Elect-a-lujah

***Every Monday***At the Sign of the Pink Pig.

If the author could go around the place hitting random readers with a rubber hammer, the Pink Pig would still be worth a visit.

#38 Guest_Adam Lawrence_*

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Posted 30 March 2004 - 03:13 PM

I don't often wish I were older, but I have the C86 album, and it's complete crap. Primal Scream's _Velocity Girl_ is fab, but the rest is all Shop Assistants this, Mighty Lemon Drops that, Close Lobsters, etc... A friend at college dismissed all that stuff as 'jangly indie wank' and I'm afraid she wasn't far wrong...

#39 Wilfrid1

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Posted 30 March 2004 - 03:20 PM

Ah, generations. I spent my youth deriding Yes, ELP and the like as "progressive hippy technoshit". Plus ca change....
Elect-a-lujah

***Every Monday***At the Sign of the Pink Pig.

If the author could go around the place hitting random readers with a rubber hammer, the Pink Pig would still be worth a visit.

#40 g.johnson

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Posted 30 March 2004 - 04:28 PM

Ah, generations. I spent my youth deriding Yes, ELP and the like as "progressive hippy technoshit". Plus ca change....

You're lucky. Being a bit older I wasted a couple of years deriding Motown as "too commercial, man," before I discovered my inner Diana Ross.
The Obnoxious Glyn Johnson

#41 Slapsie Maxie

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Posted 30 March 2004 - 04:30 PM

Ah, generations.  I spent my youth deriding Yes, ELP and the like as "progressive hippy technoshit".  Plus ca change....

You're lucky. Being a bit older I wasted a couple of years deriding Motown as "too commercial, man," before I discovered my inner Diana Ross.

I grew up hating David Bowie and Genesis and, do you know what? when I got older, they were still crap

S

#42 clb

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Posted 30 March 2004 - 05:48 PM

Ah, generations. I spent my youth deriding Yes, ELP and the like as "progressive hippy technoshit". Plus ca change....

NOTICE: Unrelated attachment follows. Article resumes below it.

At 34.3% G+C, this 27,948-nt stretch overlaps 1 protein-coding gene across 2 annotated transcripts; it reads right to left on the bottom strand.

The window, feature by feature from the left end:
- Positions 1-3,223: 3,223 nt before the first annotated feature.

You're lucky. Being a bit older I wasted a couple of years deriding Motown as "too commercial, man," before I discovered my inner Diana Ross.

I grew up hating David Bowie and Genesis and, do you know what? when I got older, they were still crap

S

Yeah, my opinion of Phil Collins only goes down.

I've got the C80 tape somewhere too (can we find a MF theme there?). In a tapes box still hiding under my desk at my parents' house? Played it on the second Walkman. Not 40 yet... :P

clb

#43 ngatti

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Posted 30 March 2004 - 06:41 PM

Ahhh, so easy to deride without context. Such is youth. That's not be as critical as it sounds. I merely append that ELP, DB, and Yes were each in their own way, and some more momentarily then others, seminal, each in their own way and within their own time. Though I make no argument for what came after.

But Genesis was, errr...well, wank.
yer 'avin' a larf, mate

#44 Wilfrid1

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Posted 30 March 2004 - 07:10 PM

I could defend David Bowie if I wanted to. Up to a point.

1. He got some interesting and comparatively articulate lyrics into the top 10.

2. He wrote a dozen or so catchy songs.

3. Perhaps as much by luck as by judgment, as he seems to have been stoned much of the time, he did a lot to resuscitate interest in Lou Reed and Iggy Pop.

4. He was ahead of the game with short, spiky hair, and with gender games.

5. Although he will still prance about and make a fool of himself, he has developed something of a grown up career too.
Elect-a-lujah

***Every Monday***At the Sign of the Pink Pig.

If the author could go around the place hitting random readers with a rubber hammer, the Pink Pig would still be worth a visit.

#45 StephenT

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Posted 30 March 2004 - 07:53 PM

4. He was ahead of the game with short, spiky hair, and with gender games.

Girls who do that are cute. Boys who do that are just weird.